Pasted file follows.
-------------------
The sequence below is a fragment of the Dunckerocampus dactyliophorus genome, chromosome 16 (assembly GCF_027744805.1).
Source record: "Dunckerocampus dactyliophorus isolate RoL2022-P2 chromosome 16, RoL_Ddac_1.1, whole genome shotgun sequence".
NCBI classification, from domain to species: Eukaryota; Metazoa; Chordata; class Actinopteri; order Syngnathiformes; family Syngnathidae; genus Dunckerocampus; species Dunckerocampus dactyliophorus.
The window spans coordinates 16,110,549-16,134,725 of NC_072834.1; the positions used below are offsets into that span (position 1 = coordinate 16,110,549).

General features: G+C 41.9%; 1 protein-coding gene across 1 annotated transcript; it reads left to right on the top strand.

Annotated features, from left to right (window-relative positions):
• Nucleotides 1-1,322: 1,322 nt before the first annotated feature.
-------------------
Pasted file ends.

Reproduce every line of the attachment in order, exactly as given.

The sequence below is a fragment of the Dunckerocampus dactyliophorus genome, chromosome 16 (assembly GCF_027744805.1).
Source record: "Dunckerocampus dactyliophorus isolate RoL2022-P2 chromosome 16, RoL_Ddac_1.1, whole genome shotgun sequence".
NCBI classification, from domain to species: Eukaryota; Metazoa; Chordata; class Actinopteri; order Syngnathiformes; family Syngnathidae; genus Dunckerocampus; species Dunckerocampus dactyliophorus.
The window spans coordinates 16,110,549-16,134,725 of NC_072834.1; the positions used below are offsets into that span (position 1 = coordinate 16,110,549).

General features: G+C 41.9%; 1 protein-coding gene across 1 annotated transcript; it reads left to right on the top strand.

Annotated features, from left to right (window-relative positions):
• Nucleotides 1-1,322: 1,322 nt before the first annotated feature.